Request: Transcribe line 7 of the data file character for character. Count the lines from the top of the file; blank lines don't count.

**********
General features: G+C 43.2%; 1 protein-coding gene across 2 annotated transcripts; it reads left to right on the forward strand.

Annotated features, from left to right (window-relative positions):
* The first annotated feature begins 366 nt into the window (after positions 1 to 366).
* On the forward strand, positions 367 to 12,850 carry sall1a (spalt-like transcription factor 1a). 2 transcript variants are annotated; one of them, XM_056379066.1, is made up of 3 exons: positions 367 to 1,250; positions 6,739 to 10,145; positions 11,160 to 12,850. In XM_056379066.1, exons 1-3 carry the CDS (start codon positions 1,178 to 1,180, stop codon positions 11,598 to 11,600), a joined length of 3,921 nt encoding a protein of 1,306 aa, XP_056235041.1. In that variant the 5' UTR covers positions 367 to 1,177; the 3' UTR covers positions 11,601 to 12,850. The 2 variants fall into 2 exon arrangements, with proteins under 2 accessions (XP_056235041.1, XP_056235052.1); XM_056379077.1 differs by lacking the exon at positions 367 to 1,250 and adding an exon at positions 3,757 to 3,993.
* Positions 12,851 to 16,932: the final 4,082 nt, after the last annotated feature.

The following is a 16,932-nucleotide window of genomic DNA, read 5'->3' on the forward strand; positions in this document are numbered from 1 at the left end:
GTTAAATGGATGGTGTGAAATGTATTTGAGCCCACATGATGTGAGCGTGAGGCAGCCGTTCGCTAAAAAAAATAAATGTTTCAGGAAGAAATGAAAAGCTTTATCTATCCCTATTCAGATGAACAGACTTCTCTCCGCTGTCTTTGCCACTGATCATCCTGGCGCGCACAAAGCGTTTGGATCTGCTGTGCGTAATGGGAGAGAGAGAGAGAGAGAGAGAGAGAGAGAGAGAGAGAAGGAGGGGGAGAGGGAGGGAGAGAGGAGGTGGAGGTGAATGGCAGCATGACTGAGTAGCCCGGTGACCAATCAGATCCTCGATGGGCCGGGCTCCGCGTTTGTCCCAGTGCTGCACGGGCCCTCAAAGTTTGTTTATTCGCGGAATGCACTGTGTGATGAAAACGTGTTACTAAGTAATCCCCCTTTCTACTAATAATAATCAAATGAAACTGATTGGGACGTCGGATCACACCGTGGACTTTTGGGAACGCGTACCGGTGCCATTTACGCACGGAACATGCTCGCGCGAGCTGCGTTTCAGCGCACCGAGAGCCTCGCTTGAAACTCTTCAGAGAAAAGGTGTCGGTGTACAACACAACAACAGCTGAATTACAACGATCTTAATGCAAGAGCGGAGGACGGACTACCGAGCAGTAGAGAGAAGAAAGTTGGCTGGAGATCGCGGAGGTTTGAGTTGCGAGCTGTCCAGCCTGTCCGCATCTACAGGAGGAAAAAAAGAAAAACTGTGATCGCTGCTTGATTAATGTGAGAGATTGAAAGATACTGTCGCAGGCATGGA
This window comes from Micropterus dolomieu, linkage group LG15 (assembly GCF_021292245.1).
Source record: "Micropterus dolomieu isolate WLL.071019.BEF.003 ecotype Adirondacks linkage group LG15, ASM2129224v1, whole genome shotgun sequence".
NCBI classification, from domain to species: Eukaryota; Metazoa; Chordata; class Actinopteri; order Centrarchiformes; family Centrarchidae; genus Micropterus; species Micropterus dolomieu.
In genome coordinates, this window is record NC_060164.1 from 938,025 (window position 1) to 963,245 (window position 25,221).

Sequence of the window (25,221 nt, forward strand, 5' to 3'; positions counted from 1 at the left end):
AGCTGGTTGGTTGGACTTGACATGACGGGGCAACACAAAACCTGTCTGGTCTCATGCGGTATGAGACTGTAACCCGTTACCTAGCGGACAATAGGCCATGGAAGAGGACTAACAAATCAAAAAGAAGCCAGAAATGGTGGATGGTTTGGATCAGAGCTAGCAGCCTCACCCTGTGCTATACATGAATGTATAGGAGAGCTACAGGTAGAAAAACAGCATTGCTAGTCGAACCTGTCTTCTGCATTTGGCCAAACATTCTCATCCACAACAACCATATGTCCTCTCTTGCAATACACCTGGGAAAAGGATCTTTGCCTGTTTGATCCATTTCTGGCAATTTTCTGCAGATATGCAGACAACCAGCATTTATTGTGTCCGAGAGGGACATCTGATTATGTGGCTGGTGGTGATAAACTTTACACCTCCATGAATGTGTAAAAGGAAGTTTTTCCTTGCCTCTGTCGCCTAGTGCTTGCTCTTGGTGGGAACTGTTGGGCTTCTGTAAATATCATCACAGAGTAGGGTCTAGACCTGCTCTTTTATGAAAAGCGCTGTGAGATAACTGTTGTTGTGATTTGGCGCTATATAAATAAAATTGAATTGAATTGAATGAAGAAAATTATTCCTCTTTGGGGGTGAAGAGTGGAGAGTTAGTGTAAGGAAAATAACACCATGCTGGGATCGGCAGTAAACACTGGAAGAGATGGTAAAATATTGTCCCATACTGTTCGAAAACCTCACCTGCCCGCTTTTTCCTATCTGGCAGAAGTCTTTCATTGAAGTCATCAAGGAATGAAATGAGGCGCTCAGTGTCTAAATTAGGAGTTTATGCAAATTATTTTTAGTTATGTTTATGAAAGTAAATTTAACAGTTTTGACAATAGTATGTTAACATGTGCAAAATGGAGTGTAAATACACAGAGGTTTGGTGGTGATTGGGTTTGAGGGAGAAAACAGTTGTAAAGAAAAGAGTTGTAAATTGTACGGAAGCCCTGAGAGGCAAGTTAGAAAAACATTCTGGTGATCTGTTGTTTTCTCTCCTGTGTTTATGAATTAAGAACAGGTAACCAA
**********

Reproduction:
GTTAAATGGATGGTGTGAAATGTATTTGAGCCCACATGATGTGAGCGTGAGGCAGCCGTTCGCTAAAAAAAATAAATGTTTCAGGAAGAAATGAAAAGCTTTATCTATCCCTATTCAGATGAACAGACTTCTCTCCGCTGTCTTTGCCACTGATCATCCTGGCGCGCACAAAGCGTTTGGATCTGCTGTGCGTAATGGGAGAGAGAGAGAGAGAGAGAGAGAGAGAGAGAGAGAGAAGGAGGGGGAGAGGGAGGGAGAGAGGAGGTGGAGGTGAATGGCAGCATGACTGAGTAGCCCGGTGACCAATCAGATCCTCGATGGGCCGGGCTCCGCGTTTGTCCCAGTGCTGCACGGGCCCTCAAAGTTTGTTTATTCGCGGAATGCACTGTGTGATGAAAACGTGTTACTAAGTAATCCCCCTTTCTACTAATAATAATCAAATGAAACTGATTGGGACGTCGGATCACACCGTGGACTTTTGGGAACGCGTACCGGTGCCATTTACGCACGGAACATGCTCGCGCGAGCTGCGTTTCAGCGCACCGAGAGCCTCGCTTGAAACTCTTCAGAGAAAAGGTGTCGGTGTACAACACAACAACAGCTGAATTACAACGATCTTAATGCAAGAGCGGAGGACGGACTACCGAGCAGTAGAGAGAAGAAAGTTGGCTGGAGATCGCGGAGGTTTGAGTTGCGAGCTGTCCAGCCTGTCCGCATCTACAGGAGGAAAAAAAGAAAAACTGTGATCGCTGCTTGATTAATGTGAGAGATTGAAAGATACTGTCGCAGGCATGGA